The Great Oil Crash 2020: CFTC report is out, but no 'aha' moment of discovery


The great oil crash

The pandemic is not over yet, but its potential to turn things that we usually take for granted, upside down, continues unabated, as it did during its early stages.

The fall of WTI crude price below zero for the first time in history is a case in point. It happened on April 20 and the entire global financial system got a seismic shock in the aftermath, despite a reasonable recovery that followed next day.

“Was it a sort of foul play?” echoed the corridors of power across the world. The urgency to find answers prompted CFTC, Commodity Futures Trading Commission, to launch an investigation into it.

The commission has finally come up with what they call an interim report. There is, however, no indication of a follow-up that usually happens after preliminary or interim report.

The report has classified the factors that the commission think contributed the unprecedented slump that pushed WTI crude price into the negative territory for the first time ever, under two categories – fundamental factors and technical factors.

The fundamental factors in the report are as follows:

  1. The excess supply of oil in the global market
  2. Worries about the lack of oil storage
  3. Unprecedented loss of demand

1.    These fundamental factors were known to the investors – and the rest of us as well, of course - at the time of the great crash on April 20.

The question is as to why a report was warranted on the issue, if that was the case.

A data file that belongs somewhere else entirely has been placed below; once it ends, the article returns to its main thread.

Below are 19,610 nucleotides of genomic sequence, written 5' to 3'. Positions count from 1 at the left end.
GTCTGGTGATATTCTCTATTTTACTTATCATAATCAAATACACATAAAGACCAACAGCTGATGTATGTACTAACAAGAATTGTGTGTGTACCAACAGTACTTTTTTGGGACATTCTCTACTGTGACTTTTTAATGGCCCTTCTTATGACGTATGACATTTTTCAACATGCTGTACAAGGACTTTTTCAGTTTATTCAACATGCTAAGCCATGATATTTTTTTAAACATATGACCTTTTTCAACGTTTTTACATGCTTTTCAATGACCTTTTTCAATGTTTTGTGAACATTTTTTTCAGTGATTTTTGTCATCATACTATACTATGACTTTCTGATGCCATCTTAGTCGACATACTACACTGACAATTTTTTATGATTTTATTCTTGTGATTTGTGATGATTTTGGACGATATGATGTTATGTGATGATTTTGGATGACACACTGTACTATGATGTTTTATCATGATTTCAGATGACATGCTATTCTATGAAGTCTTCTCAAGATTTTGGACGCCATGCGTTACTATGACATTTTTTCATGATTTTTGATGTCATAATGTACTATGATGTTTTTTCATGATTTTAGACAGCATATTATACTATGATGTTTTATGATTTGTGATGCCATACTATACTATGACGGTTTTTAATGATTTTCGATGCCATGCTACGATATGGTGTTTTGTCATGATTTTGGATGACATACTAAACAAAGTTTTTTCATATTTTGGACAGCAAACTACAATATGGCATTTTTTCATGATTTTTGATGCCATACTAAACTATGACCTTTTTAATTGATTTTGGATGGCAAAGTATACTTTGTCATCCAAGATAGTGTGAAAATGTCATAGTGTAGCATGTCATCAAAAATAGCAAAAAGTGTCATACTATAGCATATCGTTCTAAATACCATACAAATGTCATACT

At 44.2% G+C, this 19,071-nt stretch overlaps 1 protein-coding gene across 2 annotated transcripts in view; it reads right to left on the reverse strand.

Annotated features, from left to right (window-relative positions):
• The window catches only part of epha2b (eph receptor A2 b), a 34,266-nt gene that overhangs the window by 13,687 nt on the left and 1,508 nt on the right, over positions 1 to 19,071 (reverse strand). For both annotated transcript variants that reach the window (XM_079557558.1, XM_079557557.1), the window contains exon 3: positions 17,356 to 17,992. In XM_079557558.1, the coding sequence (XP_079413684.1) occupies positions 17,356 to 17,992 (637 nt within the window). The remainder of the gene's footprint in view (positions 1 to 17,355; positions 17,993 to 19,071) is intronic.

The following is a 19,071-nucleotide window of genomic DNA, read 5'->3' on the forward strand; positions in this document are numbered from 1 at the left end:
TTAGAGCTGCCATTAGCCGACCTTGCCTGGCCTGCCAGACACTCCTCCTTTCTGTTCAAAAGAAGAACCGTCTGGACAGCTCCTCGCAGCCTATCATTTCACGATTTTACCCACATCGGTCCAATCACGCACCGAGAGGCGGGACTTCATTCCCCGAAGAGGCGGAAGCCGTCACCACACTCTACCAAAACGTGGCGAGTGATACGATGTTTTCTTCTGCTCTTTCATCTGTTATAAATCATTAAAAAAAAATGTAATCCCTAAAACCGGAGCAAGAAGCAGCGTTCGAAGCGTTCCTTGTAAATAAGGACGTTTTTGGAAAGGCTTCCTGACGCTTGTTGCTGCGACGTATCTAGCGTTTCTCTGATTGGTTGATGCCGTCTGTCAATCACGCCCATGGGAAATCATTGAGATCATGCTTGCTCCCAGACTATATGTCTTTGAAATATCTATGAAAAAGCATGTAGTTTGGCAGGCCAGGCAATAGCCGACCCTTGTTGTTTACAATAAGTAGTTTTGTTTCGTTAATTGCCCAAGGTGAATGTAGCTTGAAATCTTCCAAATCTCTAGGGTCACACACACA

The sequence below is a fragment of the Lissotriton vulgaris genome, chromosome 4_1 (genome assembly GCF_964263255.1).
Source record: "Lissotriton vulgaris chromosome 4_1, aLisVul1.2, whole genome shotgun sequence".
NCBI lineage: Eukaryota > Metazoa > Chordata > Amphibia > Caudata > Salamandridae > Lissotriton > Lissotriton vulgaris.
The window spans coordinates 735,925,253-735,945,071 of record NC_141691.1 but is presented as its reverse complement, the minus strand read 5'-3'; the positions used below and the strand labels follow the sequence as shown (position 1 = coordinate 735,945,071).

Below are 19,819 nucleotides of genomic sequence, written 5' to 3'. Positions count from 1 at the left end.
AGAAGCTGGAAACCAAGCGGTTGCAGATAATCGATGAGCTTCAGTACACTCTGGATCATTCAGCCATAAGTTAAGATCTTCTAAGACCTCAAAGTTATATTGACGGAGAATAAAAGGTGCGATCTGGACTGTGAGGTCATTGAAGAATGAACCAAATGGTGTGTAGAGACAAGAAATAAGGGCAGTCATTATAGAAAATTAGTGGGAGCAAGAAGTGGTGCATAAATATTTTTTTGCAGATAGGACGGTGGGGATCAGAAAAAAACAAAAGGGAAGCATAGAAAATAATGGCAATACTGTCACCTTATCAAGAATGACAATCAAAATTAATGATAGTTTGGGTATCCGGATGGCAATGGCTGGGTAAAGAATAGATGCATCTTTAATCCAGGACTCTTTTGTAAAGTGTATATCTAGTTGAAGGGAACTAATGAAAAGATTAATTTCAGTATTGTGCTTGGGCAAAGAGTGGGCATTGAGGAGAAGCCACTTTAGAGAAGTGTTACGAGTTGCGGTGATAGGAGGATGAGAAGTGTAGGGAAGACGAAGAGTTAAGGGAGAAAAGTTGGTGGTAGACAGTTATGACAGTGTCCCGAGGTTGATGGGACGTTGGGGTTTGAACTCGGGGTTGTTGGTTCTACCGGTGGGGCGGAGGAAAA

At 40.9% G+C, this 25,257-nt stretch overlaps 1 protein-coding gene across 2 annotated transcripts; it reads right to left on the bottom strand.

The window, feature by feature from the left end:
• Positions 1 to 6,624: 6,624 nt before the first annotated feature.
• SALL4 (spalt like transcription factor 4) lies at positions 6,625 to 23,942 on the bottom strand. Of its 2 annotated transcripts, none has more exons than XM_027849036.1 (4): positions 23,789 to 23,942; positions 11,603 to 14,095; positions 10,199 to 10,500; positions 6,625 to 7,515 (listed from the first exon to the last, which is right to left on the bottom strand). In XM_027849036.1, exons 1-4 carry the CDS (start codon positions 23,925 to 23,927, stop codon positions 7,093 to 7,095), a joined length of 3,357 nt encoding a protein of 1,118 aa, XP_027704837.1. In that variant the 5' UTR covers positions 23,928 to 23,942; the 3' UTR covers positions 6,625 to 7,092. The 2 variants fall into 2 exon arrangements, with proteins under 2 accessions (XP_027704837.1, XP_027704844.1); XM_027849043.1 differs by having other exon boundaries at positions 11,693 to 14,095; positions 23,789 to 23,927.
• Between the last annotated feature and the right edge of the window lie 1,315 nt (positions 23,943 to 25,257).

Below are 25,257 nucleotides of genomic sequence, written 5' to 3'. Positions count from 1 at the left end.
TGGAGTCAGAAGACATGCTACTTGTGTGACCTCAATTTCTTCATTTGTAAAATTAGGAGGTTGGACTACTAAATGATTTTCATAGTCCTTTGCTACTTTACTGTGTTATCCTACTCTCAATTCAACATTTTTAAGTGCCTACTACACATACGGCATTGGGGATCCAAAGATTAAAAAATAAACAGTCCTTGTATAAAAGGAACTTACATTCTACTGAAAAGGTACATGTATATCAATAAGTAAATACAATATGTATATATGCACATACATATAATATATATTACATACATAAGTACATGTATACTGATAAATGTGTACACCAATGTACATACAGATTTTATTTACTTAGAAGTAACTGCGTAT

It is the manner of the fall and the subsequent recovery within a period of 24 hours that raised the eyebrows – and then demanded a probe.

In short, it was a Humpty-Dumpty fall in magnitude, but unlike the fate of the children’s favourite, king’s men and horses did manage to get it back on track – that surprised both investors and analysts in equal measure.

The technical factors, according to CFTC, are relatively complex. For instance, it identifies the much higher-than-usual open interest in WTI near the expiry date for the May contract and a decline in the liquidity of this contract as a contributing factor.

Even the exchange-based control mechanism could not keep the fall below zero at bay, despite being triggered off as expected.

Since the likelihood of finding anything new, other than what we know at present, is highly unlikely, the great oil crash will just add yet another statistic to the unsolved trading mysteries of all time.

It, however, will provide the academics with an interesting development to ‘dissect’ and analyse from every conceivable angle for a possible clue – no matter how difficult or even futile the task would be.

The report has not identified an individual or a group on the same wavelength, who could be held to account for the mishap.

Since the CFTC has clearly defined the periphery of its scope in the report, it’s highly unlikely it will probe into trading activities during the period to the core.

The critics argue that report does not shed light on anything that we already did not know, taking a mild swipe at those who compiled it.

The report can be downloaded from here:

The report




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